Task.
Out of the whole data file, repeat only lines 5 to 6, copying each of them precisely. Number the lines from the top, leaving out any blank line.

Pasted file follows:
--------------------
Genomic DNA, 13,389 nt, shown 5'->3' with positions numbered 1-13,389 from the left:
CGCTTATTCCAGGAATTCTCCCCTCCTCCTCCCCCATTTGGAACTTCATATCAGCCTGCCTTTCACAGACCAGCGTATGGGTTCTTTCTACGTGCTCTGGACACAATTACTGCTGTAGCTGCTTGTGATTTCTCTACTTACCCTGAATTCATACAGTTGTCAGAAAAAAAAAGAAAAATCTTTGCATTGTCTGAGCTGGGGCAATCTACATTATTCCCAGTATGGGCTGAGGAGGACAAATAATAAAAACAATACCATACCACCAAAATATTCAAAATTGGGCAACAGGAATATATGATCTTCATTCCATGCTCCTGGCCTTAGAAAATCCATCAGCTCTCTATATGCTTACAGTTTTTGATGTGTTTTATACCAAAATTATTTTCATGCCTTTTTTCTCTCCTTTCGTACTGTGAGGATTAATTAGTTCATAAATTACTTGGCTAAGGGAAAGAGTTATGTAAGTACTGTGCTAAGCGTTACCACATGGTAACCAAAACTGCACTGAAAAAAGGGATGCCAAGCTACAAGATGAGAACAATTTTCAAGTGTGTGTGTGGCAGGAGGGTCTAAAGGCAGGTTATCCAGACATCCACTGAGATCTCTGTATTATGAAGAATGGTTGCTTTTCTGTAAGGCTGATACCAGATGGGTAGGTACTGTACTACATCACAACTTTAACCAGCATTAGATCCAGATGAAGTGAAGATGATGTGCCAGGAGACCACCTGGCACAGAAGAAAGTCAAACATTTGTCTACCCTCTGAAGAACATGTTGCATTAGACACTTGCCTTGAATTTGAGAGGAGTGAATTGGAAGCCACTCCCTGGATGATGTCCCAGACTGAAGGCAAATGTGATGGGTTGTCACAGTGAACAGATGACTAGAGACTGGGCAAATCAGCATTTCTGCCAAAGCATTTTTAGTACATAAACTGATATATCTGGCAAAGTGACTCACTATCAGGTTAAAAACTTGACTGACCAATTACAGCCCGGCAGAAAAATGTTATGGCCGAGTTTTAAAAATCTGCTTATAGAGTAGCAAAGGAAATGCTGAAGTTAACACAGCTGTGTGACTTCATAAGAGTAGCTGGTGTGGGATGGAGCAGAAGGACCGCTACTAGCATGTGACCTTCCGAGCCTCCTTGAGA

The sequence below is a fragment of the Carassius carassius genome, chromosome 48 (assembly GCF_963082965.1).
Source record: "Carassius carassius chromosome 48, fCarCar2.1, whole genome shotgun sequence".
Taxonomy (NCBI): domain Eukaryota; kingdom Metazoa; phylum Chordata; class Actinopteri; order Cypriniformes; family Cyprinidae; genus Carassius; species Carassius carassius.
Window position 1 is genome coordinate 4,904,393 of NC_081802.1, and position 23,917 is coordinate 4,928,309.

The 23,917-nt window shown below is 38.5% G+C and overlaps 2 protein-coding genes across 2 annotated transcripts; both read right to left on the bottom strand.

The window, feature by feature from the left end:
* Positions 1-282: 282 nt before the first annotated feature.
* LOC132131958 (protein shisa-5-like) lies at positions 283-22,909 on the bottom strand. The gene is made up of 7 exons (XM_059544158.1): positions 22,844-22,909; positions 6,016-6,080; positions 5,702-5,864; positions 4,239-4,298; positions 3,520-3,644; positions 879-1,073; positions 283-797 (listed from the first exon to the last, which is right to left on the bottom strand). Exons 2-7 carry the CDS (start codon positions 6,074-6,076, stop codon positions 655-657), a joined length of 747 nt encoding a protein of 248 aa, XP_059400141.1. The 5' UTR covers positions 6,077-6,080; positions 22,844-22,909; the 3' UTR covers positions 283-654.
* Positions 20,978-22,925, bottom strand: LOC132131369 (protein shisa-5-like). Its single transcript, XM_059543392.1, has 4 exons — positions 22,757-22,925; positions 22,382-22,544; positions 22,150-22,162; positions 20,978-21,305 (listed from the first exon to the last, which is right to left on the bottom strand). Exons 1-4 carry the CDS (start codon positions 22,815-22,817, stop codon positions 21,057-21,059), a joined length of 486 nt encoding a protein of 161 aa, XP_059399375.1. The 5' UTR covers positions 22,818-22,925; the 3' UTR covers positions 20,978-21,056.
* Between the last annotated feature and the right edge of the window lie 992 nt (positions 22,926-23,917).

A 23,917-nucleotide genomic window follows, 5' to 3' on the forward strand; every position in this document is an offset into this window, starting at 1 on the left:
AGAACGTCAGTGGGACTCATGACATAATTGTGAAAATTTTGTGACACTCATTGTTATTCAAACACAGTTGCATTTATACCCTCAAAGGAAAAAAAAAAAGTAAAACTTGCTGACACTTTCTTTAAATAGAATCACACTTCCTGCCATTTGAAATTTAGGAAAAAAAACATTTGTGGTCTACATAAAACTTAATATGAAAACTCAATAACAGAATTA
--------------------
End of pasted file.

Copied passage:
Taxonomy (NCBI): domain Eukaryota; kingdom Metazoa; phylum Chordata; class Actinopteri; order Cypriniformes; family Cyprinidae; genus Carassius; species Carassius carassius.
Window position 1 is genome coordinate 4,904,393 of NC_081802.1, and position 23,917 is coordinate 4,928,309.